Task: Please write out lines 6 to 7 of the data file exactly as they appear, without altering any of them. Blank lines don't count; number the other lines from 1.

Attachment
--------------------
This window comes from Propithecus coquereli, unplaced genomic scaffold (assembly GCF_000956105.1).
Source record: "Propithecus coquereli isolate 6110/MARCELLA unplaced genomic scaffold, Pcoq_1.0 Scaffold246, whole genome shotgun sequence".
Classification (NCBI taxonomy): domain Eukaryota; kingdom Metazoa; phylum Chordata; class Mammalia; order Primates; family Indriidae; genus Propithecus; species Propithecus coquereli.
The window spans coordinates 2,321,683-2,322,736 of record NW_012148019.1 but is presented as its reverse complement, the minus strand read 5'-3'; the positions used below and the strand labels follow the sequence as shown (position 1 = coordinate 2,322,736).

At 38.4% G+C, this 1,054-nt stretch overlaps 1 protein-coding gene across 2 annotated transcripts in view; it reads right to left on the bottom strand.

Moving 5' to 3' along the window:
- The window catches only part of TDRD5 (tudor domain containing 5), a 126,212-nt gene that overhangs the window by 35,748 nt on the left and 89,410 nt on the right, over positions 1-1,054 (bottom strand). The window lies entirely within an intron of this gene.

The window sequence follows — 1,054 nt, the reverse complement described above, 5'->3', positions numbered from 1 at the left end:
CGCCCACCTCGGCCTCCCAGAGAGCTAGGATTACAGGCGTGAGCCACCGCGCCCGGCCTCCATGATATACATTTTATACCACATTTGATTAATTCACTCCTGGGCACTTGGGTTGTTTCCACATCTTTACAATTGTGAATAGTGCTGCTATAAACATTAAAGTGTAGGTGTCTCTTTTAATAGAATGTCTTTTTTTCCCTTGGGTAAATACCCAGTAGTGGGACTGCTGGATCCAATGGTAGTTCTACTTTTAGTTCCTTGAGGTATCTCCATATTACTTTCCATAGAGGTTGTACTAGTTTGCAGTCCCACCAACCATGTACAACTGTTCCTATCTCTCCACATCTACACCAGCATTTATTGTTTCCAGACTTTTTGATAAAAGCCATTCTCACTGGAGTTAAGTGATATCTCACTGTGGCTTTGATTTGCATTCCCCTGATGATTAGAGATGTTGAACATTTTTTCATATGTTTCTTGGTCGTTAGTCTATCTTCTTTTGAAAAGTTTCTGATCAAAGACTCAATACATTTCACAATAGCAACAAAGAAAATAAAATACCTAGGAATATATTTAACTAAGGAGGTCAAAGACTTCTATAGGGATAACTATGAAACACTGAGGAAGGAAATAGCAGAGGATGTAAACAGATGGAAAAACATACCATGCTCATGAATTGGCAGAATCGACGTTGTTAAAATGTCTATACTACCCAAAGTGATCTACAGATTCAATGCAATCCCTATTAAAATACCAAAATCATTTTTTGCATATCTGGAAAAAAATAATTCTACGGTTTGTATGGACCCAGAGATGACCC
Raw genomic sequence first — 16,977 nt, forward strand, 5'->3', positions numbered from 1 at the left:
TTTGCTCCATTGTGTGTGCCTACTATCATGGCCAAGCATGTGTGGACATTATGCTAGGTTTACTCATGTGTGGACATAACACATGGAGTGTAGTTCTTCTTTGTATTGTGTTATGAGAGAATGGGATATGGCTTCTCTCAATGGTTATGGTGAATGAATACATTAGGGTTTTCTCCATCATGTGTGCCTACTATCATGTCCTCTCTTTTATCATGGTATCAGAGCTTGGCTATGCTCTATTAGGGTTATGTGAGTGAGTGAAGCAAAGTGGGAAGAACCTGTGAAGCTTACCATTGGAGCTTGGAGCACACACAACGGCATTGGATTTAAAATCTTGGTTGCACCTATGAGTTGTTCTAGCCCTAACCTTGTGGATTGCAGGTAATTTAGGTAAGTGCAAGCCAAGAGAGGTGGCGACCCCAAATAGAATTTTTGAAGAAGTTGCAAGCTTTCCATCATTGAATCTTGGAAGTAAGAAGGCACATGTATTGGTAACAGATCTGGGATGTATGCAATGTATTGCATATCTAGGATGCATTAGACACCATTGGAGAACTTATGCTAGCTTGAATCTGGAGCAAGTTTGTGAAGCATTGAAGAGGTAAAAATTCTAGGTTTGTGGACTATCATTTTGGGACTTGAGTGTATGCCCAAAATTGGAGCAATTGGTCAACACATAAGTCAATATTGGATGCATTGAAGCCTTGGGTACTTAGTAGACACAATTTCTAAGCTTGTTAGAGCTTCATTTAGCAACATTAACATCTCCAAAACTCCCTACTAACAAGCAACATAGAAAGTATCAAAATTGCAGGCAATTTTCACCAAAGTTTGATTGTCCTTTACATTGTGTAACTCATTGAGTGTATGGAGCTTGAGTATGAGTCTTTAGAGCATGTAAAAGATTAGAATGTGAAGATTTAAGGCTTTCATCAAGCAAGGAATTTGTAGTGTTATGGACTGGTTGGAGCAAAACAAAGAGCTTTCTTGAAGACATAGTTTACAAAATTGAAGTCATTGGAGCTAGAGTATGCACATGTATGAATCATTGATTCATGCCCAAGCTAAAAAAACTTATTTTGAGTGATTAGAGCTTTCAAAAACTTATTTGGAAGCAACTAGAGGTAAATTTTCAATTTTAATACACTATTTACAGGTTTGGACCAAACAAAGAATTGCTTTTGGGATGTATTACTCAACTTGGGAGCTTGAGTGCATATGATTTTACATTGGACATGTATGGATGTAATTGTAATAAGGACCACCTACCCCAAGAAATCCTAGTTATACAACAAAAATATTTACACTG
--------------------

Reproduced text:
Moving 5' to 3' along the window:
- The window catches only part of TDRD5 (tudor domain containing 5), a 126,212-nt gene that overhangs the window by 35,748 nt on the left and 89,410 nt on the right, over positions 1-1,054 (bottom strand). The window lies entirely within an intron of this gene.